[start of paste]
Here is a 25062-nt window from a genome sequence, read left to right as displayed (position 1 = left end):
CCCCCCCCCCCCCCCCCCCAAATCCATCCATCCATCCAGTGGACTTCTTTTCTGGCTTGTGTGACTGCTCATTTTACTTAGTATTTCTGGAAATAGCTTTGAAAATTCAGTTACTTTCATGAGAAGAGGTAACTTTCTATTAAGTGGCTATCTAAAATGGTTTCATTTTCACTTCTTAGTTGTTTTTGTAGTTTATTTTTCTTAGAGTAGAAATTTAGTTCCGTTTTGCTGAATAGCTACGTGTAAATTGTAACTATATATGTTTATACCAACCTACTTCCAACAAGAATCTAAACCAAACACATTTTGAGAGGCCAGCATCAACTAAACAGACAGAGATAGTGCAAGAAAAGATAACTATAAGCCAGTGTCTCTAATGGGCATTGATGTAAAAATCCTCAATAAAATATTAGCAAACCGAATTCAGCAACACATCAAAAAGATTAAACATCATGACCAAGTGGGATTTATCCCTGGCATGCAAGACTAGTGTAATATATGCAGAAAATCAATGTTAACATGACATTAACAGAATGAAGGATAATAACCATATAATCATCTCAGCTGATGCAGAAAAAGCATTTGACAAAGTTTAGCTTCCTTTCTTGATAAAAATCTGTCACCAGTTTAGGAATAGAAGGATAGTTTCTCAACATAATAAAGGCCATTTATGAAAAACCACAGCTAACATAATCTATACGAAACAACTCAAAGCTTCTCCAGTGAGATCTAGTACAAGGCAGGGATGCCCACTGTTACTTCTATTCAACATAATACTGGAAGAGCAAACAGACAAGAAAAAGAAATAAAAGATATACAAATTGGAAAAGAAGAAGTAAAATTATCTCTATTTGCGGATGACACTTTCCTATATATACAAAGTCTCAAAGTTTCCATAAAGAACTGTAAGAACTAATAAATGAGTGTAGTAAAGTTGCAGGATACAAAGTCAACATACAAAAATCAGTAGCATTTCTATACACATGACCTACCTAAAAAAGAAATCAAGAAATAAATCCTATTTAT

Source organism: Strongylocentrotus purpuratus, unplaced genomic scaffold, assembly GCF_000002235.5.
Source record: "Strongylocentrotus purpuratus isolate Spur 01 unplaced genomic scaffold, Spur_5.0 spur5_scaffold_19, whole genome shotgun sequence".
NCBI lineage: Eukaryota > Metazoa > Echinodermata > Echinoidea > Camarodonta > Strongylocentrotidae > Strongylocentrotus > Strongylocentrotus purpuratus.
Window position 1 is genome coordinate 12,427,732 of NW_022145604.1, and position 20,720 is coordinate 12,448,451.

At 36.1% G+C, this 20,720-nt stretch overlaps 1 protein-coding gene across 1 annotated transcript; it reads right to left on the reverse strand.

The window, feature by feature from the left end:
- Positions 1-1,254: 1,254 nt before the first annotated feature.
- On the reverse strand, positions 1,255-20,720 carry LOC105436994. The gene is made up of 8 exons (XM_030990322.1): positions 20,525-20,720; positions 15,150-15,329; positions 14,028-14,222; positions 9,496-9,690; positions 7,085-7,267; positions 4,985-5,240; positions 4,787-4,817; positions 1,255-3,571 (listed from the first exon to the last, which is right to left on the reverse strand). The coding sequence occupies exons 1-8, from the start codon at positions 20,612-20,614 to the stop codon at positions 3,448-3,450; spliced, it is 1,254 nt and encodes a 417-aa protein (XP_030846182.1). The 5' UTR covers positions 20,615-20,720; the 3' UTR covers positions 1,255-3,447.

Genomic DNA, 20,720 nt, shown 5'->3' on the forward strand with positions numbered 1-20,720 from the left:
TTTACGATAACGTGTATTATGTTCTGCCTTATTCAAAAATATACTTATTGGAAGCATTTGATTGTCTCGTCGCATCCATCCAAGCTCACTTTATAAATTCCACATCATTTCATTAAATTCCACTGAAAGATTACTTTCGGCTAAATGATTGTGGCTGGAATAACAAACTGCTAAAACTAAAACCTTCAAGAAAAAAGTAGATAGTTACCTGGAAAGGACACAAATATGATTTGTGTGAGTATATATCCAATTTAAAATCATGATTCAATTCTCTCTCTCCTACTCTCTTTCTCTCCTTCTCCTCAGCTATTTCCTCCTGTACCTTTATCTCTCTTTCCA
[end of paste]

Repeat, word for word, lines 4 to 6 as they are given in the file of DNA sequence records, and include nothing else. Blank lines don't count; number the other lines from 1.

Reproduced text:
Source record: "Strongylocentrotus purpuratus isolate Spur 01 unplaced genomic scaffold, Spur_5.0 spur5_scaffold_19, whole genome shotgun sequence".
NCBI lineage: Eukaryota > Metazoa > Echinodermata > Echinoidea > Camarodonta > Strongylocentrotidae > Strongylocentrotus > Strongylocentrotus purpuratus.
Window position 1 is genome coordinate 12,427,732 of NW_022145604.1, and position 20,720 is coordinate 12,448,451.